So Jana organized a meeting for the pastors of nearby churches, all of who have people sleeping on our church steps. We met with people who do outreach with the homeless in our community. They brought us the statistics for shelter use as of the last date available, which was last Monday night.


Last Monday night every shelter bed in the city of Washington, D.C. was filled – every bed. Why are there people sleeping on our church steps at night? Every shelter bed was full.


Then the outreach workers invited us to visit some of our city’s shelters. They suggested that if we saw what some of our shelters were like, we might realize why people would choose to sleep on cold church steps rather than in some of the shelters.


I had been living by a myth – a lie – that there were plenty of available shelter beds in our city and that our shelters are good places to spend the night. Because I have not been in communication with the homeless people of our neighborhood, because I had not exposed myself to the truth, I was living by a myth and a lie.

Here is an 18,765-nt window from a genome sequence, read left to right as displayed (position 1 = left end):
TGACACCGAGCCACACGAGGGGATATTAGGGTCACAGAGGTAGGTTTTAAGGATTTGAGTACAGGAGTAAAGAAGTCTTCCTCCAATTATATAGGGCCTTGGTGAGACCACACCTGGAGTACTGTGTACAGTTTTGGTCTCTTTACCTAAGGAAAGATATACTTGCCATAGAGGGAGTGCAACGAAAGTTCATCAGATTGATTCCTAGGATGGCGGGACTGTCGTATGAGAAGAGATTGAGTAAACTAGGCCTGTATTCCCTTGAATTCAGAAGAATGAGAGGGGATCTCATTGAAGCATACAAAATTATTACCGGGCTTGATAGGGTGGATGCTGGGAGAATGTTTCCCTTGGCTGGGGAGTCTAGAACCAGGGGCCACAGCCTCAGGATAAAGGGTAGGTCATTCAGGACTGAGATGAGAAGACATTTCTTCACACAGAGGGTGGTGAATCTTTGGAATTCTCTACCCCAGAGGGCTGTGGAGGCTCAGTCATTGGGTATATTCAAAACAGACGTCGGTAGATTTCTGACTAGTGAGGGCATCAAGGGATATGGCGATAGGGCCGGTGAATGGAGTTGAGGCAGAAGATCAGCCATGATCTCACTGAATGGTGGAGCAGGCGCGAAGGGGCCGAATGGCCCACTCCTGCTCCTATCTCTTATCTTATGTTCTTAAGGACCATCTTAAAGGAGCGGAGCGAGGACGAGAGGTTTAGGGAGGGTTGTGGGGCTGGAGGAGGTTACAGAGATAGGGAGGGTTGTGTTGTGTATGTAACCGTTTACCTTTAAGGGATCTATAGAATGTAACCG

Another example: someone whose analysis I particularly respect told me this week that he thinks the most important thing that has happened to our society since the year 2000 was Hurricane Katrina and the press coverage of it. There were whole populations of people in our country that the news media did not know existed until Katrina. We had no relation with these neighbors and so we did not hear the truth.


But, he told me, there was a news reporter for one of the news networks who watched someone drown during Katrina while she was on the air. She became hysterical. The anchor backing the network studio became hysterical. Someone was drowning before their very eyes and no one seemed to care.